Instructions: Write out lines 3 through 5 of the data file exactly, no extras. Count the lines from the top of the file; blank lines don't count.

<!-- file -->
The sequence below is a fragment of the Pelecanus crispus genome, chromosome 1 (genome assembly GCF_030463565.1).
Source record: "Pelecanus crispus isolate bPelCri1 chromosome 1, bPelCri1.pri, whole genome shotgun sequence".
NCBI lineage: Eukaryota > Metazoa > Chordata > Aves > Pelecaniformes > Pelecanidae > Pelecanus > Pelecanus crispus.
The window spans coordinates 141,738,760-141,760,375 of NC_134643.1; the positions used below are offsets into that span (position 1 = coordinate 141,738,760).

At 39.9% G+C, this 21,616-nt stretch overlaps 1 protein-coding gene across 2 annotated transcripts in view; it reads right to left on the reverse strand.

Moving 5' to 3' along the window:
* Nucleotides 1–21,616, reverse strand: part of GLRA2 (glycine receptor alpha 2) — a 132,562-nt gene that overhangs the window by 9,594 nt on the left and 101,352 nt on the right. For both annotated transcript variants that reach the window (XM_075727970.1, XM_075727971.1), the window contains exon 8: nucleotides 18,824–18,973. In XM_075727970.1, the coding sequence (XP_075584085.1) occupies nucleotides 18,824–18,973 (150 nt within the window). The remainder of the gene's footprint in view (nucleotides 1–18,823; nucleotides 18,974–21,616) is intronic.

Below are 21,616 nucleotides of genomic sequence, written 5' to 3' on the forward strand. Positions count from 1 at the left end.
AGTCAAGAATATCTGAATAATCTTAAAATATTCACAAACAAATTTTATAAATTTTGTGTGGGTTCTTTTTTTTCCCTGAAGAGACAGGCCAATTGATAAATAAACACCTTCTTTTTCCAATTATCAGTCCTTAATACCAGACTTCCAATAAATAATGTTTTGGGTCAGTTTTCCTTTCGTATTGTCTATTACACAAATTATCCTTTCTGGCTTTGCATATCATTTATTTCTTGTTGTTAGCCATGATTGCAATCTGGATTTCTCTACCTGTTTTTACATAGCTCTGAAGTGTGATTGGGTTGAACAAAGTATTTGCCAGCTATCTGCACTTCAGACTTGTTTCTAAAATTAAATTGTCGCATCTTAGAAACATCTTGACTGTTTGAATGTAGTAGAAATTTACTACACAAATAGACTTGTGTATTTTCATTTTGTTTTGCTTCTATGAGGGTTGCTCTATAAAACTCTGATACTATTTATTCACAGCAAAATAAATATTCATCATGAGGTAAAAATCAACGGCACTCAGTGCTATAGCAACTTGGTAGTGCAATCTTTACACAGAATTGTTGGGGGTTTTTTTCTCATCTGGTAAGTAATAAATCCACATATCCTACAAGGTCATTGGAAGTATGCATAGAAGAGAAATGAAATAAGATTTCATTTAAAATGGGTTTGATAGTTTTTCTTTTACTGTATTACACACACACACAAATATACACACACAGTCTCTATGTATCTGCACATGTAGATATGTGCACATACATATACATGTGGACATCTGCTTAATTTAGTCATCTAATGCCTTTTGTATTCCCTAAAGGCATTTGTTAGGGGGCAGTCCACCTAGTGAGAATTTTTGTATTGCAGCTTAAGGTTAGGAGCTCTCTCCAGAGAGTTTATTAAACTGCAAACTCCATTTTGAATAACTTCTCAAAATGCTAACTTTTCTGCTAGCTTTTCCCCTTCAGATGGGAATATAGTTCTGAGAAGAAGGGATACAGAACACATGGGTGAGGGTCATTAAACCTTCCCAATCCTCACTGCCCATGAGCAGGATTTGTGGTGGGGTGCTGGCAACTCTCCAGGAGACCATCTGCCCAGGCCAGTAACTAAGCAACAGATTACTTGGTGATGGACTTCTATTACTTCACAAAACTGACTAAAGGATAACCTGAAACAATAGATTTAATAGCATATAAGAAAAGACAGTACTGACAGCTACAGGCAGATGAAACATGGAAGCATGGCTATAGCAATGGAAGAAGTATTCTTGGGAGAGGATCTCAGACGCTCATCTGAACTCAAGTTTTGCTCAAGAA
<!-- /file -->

NCBI lineage: Eukaryota > Metazoa > Chordata > Aves > Pelecaniformes > Pelecanidae > Pelecanus > Pelecanus crispus.
The window spans coordinates 141,738,760-141,760,375 of NC_134643.1; the positions used below are offsets into that span (position 1 = coordinate 141,738,760).

At 39.9% G+C, this 21,616-nt stretch overlaps 1 protein-coding gene across 2 annotated transcripts in view; it reads right to left on the reverse strand.